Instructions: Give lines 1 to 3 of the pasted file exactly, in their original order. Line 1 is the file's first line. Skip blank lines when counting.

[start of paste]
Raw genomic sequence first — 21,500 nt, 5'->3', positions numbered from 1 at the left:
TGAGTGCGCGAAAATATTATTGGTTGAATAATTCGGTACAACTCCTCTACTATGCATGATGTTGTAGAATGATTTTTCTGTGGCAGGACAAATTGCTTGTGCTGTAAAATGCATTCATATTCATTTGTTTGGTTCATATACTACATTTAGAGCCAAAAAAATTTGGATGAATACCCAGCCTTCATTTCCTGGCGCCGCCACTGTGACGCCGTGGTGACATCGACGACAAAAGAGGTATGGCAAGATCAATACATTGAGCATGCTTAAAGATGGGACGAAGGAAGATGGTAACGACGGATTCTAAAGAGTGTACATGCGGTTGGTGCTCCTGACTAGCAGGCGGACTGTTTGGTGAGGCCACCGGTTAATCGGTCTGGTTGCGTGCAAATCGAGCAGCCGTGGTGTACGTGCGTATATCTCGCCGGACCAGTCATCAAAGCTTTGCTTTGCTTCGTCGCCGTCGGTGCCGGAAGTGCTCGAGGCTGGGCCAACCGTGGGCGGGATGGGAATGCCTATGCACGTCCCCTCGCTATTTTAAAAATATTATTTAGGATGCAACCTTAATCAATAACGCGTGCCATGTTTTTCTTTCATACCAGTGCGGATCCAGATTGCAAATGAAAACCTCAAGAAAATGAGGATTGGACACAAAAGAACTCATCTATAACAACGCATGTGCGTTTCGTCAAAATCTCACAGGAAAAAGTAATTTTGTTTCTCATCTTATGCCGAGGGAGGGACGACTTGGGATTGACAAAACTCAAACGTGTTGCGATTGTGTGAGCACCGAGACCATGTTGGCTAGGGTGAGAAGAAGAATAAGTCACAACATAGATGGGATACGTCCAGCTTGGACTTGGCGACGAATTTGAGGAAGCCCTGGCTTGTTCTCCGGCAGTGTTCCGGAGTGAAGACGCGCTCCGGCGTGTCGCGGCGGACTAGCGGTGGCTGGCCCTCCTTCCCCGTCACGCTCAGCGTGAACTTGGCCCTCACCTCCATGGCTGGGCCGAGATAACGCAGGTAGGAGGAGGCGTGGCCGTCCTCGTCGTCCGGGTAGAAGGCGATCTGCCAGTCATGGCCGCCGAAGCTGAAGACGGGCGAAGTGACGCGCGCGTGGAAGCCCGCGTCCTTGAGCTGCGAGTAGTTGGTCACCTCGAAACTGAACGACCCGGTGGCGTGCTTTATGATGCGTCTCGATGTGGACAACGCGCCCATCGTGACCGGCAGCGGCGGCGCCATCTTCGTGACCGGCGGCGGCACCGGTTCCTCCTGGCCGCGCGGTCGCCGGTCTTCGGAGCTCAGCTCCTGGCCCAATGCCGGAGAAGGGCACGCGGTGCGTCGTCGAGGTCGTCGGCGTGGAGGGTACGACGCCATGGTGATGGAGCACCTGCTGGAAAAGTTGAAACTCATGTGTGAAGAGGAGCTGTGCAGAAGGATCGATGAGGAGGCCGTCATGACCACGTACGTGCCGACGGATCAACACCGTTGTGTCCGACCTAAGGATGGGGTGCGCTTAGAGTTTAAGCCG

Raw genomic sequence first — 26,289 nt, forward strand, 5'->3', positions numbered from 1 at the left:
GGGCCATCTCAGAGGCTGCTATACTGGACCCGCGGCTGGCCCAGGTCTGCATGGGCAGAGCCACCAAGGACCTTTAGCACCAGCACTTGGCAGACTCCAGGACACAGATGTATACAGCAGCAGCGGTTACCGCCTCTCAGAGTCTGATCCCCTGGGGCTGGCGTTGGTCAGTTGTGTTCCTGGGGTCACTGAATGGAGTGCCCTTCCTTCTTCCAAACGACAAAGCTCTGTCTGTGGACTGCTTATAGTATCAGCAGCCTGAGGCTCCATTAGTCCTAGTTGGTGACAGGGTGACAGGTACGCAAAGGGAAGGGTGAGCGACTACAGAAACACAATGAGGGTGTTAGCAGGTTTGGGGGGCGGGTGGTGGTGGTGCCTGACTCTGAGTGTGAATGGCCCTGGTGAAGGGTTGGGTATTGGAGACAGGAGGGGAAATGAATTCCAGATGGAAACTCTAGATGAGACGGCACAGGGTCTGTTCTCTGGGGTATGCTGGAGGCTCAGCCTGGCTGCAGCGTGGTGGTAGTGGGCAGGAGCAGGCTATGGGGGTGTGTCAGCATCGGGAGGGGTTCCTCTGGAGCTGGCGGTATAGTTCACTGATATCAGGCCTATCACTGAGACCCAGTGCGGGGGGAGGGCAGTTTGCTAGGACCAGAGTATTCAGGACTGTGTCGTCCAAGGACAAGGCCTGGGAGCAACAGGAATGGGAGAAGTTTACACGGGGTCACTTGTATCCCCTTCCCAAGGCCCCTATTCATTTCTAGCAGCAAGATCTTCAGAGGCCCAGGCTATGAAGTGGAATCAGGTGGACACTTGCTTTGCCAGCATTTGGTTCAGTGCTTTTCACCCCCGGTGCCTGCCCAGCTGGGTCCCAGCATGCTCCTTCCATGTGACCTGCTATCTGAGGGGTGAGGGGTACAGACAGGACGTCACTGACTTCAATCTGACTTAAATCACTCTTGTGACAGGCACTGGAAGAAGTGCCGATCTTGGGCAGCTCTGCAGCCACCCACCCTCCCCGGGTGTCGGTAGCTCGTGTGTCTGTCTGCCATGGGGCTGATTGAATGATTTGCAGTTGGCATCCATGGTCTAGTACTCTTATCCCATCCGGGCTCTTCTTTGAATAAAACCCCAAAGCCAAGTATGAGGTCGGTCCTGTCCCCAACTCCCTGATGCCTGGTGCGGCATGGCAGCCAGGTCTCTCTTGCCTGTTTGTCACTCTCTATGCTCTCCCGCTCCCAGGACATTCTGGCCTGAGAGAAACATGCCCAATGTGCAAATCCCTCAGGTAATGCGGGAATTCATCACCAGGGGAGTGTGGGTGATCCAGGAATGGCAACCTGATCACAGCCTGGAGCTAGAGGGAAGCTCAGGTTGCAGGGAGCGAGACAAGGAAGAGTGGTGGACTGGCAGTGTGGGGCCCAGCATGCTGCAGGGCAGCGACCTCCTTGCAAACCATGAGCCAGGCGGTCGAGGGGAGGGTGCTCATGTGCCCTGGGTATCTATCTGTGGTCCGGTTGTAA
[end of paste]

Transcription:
Raw genomic sequence first — 21,500 nt, 5'->3', positions numbered from 1 at the left:
TGAGTGCGCGAAAATATTATTGGTTGAATAATTCGGTACAACTCCTCTACTATGCATGATGTTGTAGAATGATTTTTCTGTGGCAGGACAAATTGCTTGTGCTGTAAAATGCATTCATATTCATTTGTTTGGTTCATATACTACATTTAGAGCCAAAAAAATTTGGATGAATACCCAGCCTTCATTTCCTGGCGCCGCCACTGTGACGCCGTGGTGACATCGACGACAAAAGAGGTATGGCAAGATCAATACATTGAGCATGCTTAAAGATGGGACGAAGGAAGATGGTAACGACGGATTCTAAAGAGTGTACATGCGGTTGGTGCTCCTGACTAGCAGGCGGACTGTTTGGTGAGGCCACCGGTTAATCGGTCTGGTTGCGTGCAAATCGAGCAGCCGTGGTGTACGTGCGTATATCTCGCCGGACCAGTCATCAAAGCTTTGCTTTGCTTCGTCGCCGTCGGTGCCGGAAGTGCTCGAGGCTGGGCCAACCGTGGGCGGGATGGGAATGCCTATGCACGTCCCCTCGCTATTTTAAAAATATTATTTAGGATGCAACCTTAATCAATAACGCGTGCCATGTTTTTCTTTCATACCAGTGCGGATCCAGATTGCAAATGAAAACCTCAAGAAAATGAGGATTGGACACAAAAGAACTCATCTATAACAACGCATGTGCGTTTCGTCAAAATCTCACAGGAAAAAGTAATTTTGTTTCTCATCTTATGCCGAGGGAGGGACGACTTGGGATTGACAAAACTCAAACGTGTTGCGATTGTGTGAGCACCGAGACCATGTTGGCTAGGGTGAGAAGAAGAATAAGTCACAACATAGATGGGATACGTCCAGCTTGGACTTGGCGACGAATTTGAGGAAGCCCTGGCTTGTTCTCCGGCAGTGTTCCGGAGTGAAGACGCGCTCCGGCGTGTCGCGGCGGACTAGCGGTGGCTGGCCCTCCTTCCCCGTCACGCTCAGCGTGAACTTGGCCCTCACCTCCATGGCTGGGCCGAGATAACGCAGGTAGGAGGAGGCGTGGCCGTCCTCGTCGTCCGGGTAGAAGGCGATCTGCCAGTCATGGCCGCCGAAGCTGAAGACGGGCGAAGTGACGCGCGCGTGGAAGCCCGCGTCCTTGAGCTGCGAGTAGTTGGTCACCTCGAAACTGAACGACCCGGTGGCGTGCTTTATGATGCGTCTCGATGTGGACAACGCGCCCATCGTGACCGGCAGCGGCGGCGCCATCTTCGTGACCGGCGGCGGCACCGGTTCCTCCTGGCCGCGCGGTCGCCGGTCTTCGGAGCTCAGCTCCTGGCCCAATGCCGGAGAAGGGCACGCGGTGCGTCGTCGAGGTCGTCGGCGTGGAGGGTACGACGCCATGGTGATGGAGCACCTGCTGGAAAAGTTGAAACTCATGTGTGAAGAGGAGCTGTGCAGAAGGATCGATGAGGAGGCCGTCATGACCACGTACGTGCCGACGGATCAACACCGTTGTGTCCGACCTAAGGATGGGGTGCGCTTAGAGTTTAAGCCG

Raw genomic sequence first — 26,289 nt, forward strand, 5'->3', positions numbered from 1 at the left: